When our bodies are in overdrive, we naturally release more adrenaline and cortisol - two (essential) stress hormones which enable us to get up and keep going. However, adrenalin will only allow you to override exhaustion in the short term.
Too much work, too little time, juggling family, friends and taking your ‘A’ game to work can put you into overdrive without you realising it. As we discovered, when we are in “overdrive,” our bodies naturally produce more stress hormones. This surge of hormones is actually ‘empty’ energy. If you do not support yourself with diet or the suitable rest periods required to replenish natural energy, fatigue or illness will be waiting just around the corner!
Stress also increases the production of cortisol, commonly referred to as the ‘stress’ hormone. These small increases can have some positive effects; heightened memory, lower sensitivity to pain and a burst of increased immunity. However, higher and more prolonged levels of cortisol have been shown to have negative effects including impaired cognitive performance, suppressed thyroid function and an increase in abdominal fat which, no matter how many abdominal crunches or hours in the gym you put in, will never shift.
So, this weekend try and find some time to relax unwind and bring your stress levels down. If you are in the middle of a new training regime in a bid to shred a few pounds and thinking of pushing yourself a little harder, perhaps it’s time to look at ways of saving energy and reducing calorific intake!
Here are few simple tricks for you to try:
Have your sandwich on a salad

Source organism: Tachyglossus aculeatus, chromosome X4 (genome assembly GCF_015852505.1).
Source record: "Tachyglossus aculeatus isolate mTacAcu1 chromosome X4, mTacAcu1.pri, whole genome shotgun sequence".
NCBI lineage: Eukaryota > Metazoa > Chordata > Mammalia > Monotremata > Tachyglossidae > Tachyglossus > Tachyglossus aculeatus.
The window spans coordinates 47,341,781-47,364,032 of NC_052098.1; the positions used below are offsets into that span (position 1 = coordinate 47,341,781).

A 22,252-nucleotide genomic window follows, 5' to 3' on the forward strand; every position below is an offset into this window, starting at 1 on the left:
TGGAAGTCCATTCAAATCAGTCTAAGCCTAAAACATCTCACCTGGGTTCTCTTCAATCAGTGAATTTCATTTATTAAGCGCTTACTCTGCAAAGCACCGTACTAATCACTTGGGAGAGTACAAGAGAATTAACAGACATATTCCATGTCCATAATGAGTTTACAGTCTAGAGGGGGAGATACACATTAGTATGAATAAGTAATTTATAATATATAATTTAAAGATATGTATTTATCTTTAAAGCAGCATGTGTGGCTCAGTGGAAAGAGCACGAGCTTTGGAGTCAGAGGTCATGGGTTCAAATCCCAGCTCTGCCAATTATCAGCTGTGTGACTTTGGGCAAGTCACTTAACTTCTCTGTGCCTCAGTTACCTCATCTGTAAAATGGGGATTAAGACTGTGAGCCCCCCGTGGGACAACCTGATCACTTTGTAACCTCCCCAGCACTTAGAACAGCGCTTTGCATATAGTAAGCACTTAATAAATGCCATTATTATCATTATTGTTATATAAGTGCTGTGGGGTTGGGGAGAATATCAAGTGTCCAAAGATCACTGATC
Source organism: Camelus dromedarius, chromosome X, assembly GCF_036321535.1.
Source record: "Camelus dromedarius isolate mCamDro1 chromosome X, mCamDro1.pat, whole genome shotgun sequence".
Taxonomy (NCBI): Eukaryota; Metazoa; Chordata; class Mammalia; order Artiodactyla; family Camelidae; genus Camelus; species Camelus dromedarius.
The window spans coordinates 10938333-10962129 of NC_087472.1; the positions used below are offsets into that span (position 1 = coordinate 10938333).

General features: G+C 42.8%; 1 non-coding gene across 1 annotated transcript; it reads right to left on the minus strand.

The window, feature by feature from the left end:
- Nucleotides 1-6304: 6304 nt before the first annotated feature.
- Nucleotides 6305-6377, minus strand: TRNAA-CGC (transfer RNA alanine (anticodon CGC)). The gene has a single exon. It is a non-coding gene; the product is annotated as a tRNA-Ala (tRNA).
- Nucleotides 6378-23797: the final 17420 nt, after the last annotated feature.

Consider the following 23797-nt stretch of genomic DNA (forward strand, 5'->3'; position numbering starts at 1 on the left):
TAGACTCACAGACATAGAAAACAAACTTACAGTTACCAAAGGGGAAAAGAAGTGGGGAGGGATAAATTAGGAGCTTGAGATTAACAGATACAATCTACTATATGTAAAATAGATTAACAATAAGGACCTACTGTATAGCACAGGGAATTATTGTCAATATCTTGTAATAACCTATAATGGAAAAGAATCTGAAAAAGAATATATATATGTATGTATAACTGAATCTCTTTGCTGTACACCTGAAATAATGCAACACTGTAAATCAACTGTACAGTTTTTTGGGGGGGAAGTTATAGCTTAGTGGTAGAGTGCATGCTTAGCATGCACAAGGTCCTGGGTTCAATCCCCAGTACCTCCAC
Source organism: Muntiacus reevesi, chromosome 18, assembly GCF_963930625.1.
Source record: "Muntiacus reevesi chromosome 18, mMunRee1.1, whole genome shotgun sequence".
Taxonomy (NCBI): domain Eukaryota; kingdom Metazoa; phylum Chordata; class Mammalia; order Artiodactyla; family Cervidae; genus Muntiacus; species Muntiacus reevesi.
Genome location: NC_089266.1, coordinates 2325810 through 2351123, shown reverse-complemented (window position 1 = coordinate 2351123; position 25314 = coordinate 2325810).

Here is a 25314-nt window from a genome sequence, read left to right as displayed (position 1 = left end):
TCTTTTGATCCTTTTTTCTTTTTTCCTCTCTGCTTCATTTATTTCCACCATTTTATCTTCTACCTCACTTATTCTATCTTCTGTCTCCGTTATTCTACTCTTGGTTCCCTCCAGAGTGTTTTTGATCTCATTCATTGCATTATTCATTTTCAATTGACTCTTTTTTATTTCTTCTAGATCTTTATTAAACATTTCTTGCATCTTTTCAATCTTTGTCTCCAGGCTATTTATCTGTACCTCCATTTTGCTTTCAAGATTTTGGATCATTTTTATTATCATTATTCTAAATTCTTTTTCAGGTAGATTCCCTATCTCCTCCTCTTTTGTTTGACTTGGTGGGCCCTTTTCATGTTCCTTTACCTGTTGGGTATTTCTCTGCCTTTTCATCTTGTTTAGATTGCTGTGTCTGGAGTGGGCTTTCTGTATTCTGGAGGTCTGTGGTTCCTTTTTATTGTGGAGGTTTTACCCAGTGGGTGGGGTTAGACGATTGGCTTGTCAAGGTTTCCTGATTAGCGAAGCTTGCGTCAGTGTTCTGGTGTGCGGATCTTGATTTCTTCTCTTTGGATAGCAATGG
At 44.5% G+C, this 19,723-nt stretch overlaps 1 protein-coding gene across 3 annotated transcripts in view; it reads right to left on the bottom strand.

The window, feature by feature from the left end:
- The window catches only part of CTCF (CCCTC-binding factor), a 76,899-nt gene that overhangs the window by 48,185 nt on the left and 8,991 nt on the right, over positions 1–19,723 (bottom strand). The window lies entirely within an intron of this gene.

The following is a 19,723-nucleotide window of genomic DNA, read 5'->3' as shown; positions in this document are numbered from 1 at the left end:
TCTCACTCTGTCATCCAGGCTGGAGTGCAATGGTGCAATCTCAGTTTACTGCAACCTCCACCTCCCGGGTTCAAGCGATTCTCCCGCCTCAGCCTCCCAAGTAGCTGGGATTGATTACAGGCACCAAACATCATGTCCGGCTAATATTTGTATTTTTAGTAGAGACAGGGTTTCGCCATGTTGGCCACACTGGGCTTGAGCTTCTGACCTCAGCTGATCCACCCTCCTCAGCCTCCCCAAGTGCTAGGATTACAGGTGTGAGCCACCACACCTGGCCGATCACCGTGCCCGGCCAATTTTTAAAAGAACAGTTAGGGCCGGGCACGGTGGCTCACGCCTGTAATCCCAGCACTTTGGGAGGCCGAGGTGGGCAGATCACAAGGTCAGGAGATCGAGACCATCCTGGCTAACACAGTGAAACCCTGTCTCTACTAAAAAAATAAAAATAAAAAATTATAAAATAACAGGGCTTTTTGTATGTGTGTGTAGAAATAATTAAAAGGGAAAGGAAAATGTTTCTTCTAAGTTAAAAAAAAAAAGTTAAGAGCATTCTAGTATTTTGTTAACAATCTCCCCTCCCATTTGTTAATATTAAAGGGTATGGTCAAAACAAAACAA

Take the bread from your lunchtime sandwich and savour only the best bread at the weekend! Two big slices of bread with mayonnaise can tally up to 550 calories.
Opt for black
A grand latte with no added sugar has 220 calories, while a cup of black coffee has 2. If you typically drink two cups with some sweetener, you're saving at least 400 calories when you switch to black
Cook your meals at home
Although eating out at restaurants on holiday was nice, we were so pleased to return home for some home cooking! 2 of the first things we cooked this week are included in this newsletter, please try them out. According to a study in 2014, cooking at home means you consume about 140 fewer calories than people who typically ordered in, dined out, or heated up pre-made meals.
Get 7 to 8 hours of sleep
You'll cut at least 300 calories. Research shows that sleep deprivation not only slows our metabolic rate, but also increases our appetite for sweets. One study in the American Journal of Clinical Nutrition showed that people who slept 4 hours per night consumed 300 more calories than people who slept a normal amount. Well-rested individuals are also much more likely to exercise, and even a short workout can burn 200 calories.
Perhaps you have also noticed a desire to eat more when you’re tired? According to Matthew Walkers book, Why We Sleep: The New Science of Sleep and Dreams this is no coincidence! Too little sleep swells concentrations of a hormone that makes you feel hungry while suppressing a companion hormone that otherwise signals food satisfaction. Despite being full, you will still want to eat more. It’s a recipe linked to weight gain in sleep-deficient adults and children alike.
Worse, should you try to diet but don’t get enough sleep while doing so, it is futile, since up to 70% of the weight you lose will come from lean body mass, not fat. Turn these facts around and you realise that plentiful sleep is powerful tool for controlling your appetite, your weight and keeping your body trim.